Your wife might be joint owner and you might even call her "captain" but if she meekly permits the joint owner to humiliate crew, she ain't the skipper. You are. Either way, i think a better way to show the crew would have been to actually show him what was required, not run the humiliating "har har my wife's loads better than you" performance that you described, and which as you seem to proudly say (and even after ten minutes) didn't result in the crew/victim knowing any more than at the start.

If your wife really was skipper then surely she would have stopped your charade? She could have said "come on bashy, cup of tea please two sweetners and DO stop humiliating the crew" and she actually wouldn't have needed to be skip to say that. Or even joint owner.

You have blocking share (50%) in boat and evidently take/use the power that accrues - and your wife doesn't.

I might be missing something -yes - perhaps your wife humiliates the crew even more "No no no NO goodness me that's NOT black pepper what ARE you thinking of, Bash darling can you spare a moment to come down to the galley, another humiliation opportunity beckons, i need to show this fool how to use seasoning properly, he's clueless, but i primarily want to show him that you're excellent at cooking without actually explaining what i want him to do, so can you spare ten minutes to really make him feel bad again, hm?..." but i imagine not?

Are you really saying your wife is skipper/captain?
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Old 28-01-2010, 15:04   #36
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This thread and site might benefit more with a tone of openness to others views. Getting down to politics of Gender is doomed to failure and will serve the members very little wrt sailing, I would suggest.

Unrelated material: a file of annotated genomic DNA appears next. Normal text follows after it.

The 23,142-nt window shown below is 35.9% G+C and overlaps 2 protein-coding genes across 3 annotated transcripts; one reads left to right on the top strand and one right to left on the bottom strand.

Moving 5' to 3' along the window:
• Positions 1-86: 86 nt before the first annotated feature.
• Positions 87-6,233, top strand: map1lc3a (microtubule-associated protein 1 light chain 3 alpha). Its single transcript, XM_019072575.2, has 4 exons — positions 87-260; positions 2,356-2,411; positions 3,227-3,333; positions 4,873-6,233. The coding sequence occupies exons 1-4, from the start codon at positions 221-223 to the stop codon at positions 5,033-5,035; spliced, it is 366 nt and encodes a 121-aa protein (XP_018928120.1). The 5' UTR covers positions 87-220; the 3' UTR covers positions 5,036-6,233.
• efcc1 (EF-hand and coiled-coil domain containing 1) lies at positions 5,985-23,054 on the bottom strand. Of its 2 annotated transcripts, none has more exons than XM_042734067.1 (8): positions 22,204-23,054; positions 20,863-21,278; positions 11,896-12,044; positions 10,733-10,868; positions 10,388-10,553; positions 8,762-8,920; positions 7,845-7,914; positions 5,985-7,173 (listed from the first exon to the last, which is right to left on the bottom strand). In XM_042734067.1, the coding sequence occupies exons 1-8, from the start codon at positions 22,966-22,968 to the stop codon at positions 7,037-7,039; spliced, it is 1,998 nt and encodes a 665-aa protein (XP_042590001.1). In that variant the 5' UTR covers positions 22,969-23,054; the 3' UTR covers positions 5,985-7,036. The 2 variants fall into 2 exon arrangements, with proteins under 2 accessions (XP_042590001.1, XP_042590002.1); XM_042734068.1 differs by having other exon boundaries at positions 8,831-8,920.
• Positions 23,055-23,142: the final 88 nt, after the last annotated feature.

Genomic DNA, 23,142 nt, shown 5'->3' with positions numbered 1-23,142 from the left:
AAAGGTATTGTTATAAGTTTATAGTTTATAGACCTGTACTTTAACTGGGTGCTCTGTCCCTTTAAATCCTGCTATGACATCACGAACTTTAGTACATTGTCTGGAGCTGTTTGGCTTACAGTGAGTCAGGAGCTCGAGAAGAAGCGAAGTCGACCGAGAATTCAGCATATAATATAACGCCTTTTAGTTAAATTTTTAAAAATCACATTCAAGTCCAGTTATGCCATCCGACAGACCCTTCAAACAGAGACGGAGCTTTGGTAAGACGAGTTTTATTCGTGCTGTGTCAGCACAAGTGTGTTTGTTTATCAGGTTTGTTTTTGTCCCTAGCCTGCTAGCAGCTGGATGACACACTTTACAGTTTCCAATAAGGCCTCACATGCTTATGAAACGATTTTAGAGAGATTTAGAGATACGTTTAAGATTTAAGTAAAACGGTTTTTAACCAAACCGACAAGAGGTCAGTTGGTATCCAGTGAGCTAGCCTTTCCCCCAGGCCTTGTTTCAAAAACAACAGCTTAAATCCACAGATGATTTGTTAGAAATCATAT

My guess as to what might be at the heart of the sailing related discussion is that a sailing vessel at sea might require a clearly delineated power structure like that found on Naval Ship.

If this position is taken, by definition I see why someone might not see room for a couple on their boat. Any ship needs to have someone who is able take the reigns for safeties sake and is the one who takes the position of and be ultimately responsible for the safety of all aboard but is there room there room for couples and families? Can a crew made up couples or a family be as safe and have as much fun (in general) as a group of unattached (within the crew ranks) type crews?

The OP clearly stated that having a fun and enjoyable experience at sea was important to him, and this was his reason for veering away from bringing couples to crew in the future.

The exception taken to Bash’s use of his wife to counter remarks by someone who he felt was being sexist was seen it only as a tactic of humiliating someone. The way I heard it was sexist thinking is just as dangerous as the mentality experienced from the couple who acted as one instead of following the skipper directly.